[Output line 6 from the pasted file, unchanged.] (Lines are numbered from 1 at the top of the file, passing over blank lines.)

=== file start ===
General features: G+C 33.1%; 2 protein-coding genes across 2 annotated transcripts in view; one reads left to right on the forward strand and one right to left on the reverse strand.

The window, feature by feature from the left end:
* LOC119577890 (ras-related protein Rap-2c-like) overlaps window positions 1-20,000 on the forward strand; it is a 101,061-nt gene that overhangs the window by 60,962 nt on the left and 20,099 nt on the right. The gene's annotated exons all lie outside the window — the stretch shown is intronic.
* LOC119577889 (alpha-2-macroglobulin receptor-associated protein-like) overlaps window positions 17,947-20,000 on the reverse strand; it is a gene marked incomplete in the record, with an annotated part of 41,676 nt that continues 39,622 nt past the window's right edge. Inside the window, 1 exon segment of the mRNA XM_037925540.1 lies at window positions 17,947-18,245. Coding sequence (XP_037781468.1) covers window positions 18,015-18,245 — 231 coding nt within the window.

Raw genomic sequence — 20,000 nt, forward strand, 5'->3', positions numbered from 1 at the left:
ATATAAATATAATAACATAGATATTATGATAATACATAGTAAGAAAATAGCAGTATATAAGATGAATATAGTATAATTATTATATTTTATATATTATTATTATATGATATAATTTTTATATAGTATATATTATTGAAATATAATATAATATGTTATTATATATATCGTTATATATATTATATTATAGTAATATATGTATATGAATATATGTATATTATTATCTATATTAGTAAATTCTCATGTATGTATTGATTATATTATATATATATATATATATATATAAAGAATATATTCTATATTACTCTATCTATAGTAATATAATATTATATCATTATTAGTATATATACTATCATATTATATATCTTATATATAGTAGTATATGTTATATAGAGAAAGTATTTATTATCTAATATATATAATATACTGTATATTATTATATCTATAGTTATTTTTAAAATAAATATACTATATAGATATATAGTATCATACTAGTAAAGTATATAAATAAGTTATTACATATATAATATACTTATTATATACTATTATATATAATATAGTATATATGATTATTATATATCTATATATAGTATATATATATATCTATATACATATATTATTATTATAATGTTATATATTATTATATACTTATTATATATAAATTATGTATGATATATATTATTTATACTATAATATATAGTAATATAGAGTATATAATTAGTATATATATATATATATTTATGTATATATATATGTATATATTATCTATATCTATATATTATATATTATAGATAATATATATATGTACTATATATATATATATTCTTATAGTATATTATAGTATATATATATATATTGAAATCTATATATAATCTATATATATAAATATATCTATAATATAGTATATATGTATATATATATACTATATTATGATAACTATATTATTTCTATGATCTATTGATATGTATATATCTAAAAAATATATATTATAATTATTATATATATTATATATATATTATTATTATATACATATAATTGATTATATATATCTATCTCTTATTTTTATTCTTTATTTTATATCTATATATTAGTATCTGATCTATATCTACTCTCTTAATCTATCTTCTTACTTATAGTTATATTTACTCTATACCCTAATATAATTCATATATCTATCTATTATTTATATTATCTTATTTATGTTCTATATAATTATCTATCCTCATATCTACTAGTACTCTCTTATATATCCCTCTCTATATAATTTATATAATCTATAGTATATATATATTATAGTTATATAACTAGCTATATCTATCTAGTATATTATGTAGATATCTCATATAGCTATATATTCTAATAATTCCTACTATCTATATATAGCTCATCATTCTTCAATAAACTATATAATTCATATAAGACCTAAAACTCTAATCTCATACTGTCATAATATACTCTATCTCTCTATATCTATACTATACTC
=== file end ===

ATATAAATATAATAACATAGATATTATGATAATACATAGTAAGAAAATAGCAGTATATAAGATGAATATAGTATAATTATTATATTTTATATATTATTATTATATGATATAATTTTTATATAGTATATATTATTGAAATATAATATAATATGTTATTATATATATCGTTATATATATTATATTATAGTAATATATGTATATGAATATATGTATATTATTATCTATATTAGTAAATTCTCATGTATGTATTGATTATATTATATATATATATATATATATATAAAGAATATATTCTATATTACTCTATCTATAGTAATATAATATTATATCATTATTAGTATATATACTATCATATTATATATCTTATATATAGTAGTATATGTTATATAGAGAAAGTATTTATTATCTAATATATATAATATACTGTATATTATTATATCTATAGTTATTTTTAAAATAAATATACTATATAGATATATAGTATCATACTAGTAAAGTATATAAATAAGTTATTACATATATAATATACTTATTATATACTATTATATATAATATAGTATATATGATTATTATATATCTATATATAGTATATATATATATCTATATACATATATTATTATTATAATGTTATATATTATTATATACTTATTATATATAAATTATGTATGATATATATTATTTATACTATAATATATAGTAATATAGAGTATATAATTAGTATATATATATATATATTTATGTATATATATATGTATATATTATCTATATCTATATATTATATATTATAGATAATATATATATGTACTATATATATATATATTCTTATAGTATATTATAGTATATATATATATATTGAAATCTATATATAATCTATATATATAAATATATCTATAATATAGTATATATGTATATATATATACTATATTATGATAACTATATTATTTCTATGATCTATTGATATGTATATATCTAAAAAATATATATTATAATTATTATATATATTATATATATATTATTATTATATACATATAATTGATTATATATATCTATCTCTTATTTTTATTCTTTATTTTATATCTATATATTAGTATCTGATCTATATCTACTCTCTTAATCTATCTTCTTACTTATAGTTATATTTACTCTATACCCTAATATAATTCATATATCTATCTATTATTTATATTATCTTATTTATGTTCTATATAATTATCTATCCTCATATCTACTAGTACTCTCTTATATATCCCTCTCTATATAATTTATATAATCTATAGTATATATATATTATAGTTATATAACTAGCTATATCTATCTAGTATATTATGTAGATATCTCATATAGCTATATATTCTAATAATTCCTACTATCTATATATAGCTCATCATTCTTCAATAAACTATATAATTCATATAAGACCTAAAACTCTAATCTCATACTGTCATAATATACTCTATCTCTCTATATCTATACTATACTC